Pickleball is a curious sport. It’s a jumble of several sports with a set of unique rules. The origin of the sport dates back to the 1960s when the game was cobbled together using a badminton court, ping pong paddles and a plastic wiffle ball.
The game was born when two families vacationing at Bainbridge Island in Washington used odds and ends to pull together a game to entertain their bored teen children, according to USA Pickleball.
Since then, the pickleball has grown from a pastime in vacation communities and retirement parks to one of the fastest growing sports in the country. Pickleball courts are now a fixture in large and small communities across Oklahoma.
Participation in pickleball nationally has increased by more than 150% in the past three years. Nearly a third of players are between the ages of 18-34, according to the Sports and Fitness Industry Association.
For the past two years, Club 29 has hosted a pickleball tournament as a way to get know fellow Rotarians. In 2024, the tournament will be Saturday, Jan. 27 at Chicken N Pickle. I would encourage you to consider about playing or coming out to support the tournament – regardless of experience. Our tournament attracts players at all levels.
As a novice pickleball player, sometimes the competition is intimidating. I began serving on the tournament committee in 2021 – my first year in Rotary – thinking it was fun and easy way to be of service to the club. I didn’t realize serving on the committee also meant you had to play or know anything about pickleball. Minor details, I suppose.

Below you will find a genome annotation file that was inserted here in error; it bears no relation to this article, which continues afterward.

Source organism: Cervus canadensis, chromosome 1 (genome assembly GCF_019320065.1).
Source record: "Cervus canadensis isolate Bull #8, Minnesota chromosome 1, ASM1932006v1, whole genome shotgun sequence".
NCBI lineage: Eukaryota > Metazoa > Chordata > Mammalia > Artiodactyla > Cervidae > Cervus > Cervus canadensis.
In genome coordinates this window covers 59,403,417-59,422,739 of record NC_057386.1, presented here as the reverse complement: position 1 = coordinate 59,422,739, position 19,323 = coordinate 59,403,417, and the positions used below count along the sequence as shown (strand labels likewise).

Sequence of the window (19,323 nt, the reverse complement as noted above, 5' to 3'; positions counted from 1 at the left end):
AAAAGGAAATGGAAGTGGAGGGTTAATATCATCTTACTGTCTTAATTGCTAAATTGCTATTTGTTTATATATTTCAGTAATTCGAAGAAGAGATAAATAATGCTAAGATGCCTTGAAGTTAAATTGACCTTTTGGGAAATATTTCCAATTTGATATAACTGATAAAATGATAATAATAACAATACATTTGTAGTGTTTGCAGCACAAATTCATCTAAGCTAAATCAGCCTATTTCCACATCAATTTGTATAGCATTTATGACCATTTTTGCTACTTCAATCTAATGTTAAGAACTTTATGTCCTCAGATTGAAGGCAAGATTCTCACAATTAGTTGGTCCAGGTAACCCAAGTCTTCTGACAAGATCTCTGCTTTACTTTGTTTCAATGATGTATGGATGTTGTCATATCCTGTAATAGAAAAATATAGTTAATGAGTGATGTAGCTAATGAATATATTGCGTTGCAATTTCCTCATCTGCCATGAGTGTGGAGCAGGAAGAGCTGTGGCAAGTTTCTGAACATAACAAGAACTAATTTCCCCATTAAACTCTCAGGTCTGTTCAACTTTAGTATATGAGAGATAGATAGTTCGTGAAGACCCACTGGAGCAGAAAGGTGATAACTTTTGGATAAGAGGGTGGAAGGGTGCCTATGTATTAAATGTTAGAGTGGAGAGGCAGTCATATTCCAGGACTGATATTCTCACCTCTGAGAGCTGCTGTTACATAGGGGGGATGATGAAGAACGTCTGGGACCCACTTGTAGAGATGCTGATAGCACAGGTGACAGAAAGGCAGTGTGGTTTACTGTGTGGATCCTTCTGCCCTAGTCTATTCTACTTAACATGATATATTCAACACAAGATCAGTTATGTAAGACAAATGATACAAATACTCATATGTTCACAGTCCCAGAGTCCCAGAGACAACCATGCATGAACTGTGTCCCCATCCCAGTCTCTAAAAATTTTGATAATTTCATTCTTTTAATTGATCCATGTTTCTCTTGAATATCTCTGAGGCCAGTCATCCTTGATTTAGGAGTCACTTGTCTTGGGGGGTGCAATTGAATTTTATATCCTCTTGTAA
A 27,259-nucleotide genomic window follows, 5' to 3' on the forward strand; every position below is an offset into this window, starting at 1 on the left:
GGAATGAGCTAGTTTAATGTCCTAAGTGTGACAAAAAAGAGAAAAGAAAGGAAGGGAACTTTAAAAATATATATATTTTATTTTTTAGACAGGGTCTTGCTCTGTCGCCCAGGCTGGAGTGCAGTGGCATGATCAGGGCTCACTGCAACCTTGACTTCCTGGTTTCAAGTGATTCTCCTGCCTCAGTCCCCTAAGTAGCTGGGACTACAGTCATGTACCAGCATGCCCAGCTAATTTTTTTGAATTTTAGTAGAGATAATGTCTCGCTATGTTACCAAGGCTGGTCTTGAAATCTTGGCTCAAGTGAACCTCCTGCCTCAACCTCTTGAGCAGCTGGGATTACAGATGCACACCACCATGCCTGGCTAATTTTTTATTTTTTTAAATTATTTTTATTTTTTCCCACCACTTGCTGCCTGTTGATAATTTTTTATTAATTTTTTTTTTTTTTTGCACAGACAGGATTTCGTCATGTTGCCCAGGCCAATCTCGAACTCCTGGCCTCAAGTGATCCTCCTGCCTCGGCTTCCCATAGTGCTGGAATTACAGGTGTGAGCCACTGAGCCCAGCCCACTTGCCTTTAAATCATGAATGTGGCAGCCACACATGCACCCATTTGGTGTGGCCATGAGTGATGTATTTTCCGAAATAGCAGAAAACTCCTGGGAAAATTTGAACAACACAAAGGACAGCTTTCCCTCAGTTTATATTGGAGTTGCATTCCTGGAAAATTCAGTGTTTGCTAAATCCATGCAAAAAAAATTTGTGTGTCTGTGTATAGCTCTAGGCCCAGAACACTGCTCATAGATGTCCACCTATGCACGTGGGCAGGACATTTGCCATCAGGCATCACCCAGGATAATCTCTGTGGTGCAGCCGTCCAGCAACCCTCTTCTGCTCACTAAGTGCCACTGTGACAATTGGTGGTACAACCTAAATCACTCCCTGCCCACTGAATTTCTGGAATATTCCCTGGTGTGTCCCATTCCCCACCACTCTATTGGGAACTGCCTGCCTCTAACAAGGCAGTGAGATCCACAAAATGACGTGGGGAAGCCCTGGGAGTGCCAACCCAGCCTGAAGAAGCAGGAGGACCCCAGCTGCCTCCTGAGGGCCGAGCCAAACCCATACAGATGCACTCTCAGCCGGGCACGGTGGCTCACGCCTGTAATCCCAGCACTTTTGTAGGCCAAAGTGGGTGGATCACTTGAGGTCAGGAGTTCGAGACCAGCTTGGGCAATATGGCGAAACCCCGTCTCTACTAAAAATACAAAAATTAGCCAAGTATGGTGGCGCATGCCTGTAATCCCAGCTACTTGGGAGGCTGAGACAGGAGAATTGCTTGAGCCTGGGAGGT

My 6th grade tennis lessons didn’t prepare me for the wicked backhand and dink shots of my fellow competitors. In those early matches, my ever-patient partner repeated the scoring rules to me on every serve. I baffled by many of the essential concepts of the game.
I’d like to say my pickleball skills improved in my second tournament appearance – only if you count not falling on the court as progress. As professionals, we are good at a lot of things – leading people, companies or community efforts. But its human nature for all of us to gravitate towards what is easy and comes naturally to us. What we sometimes forget is how to learn new skills. But that challenge is vital and rewarding.
Learning new things force us to use new muscles, have patience with ourselves and stay focused. In sports and life, the concept of keeping your eye on the ball rings true. We can get frustrated, miss shots or get stuck in our head replaying mistakes. To thrive, we need to know our goals and continue to strive for them. In the discomfort of learning new skills – sometimes all you can do is take a breath and keep your eye on the ball.
Physical activity and enjoying friends help us be in top condition for the challenges that come our way in life. I intend to be back in the tournament in January solidly anchoring the novice bracket with a few more matches and practice under my belt. I would encourage fellow Rotarians to keep an eye out for additional information on the January tournament or any Rotary opportunity that will charge you to stretch, grow and connect you to your community.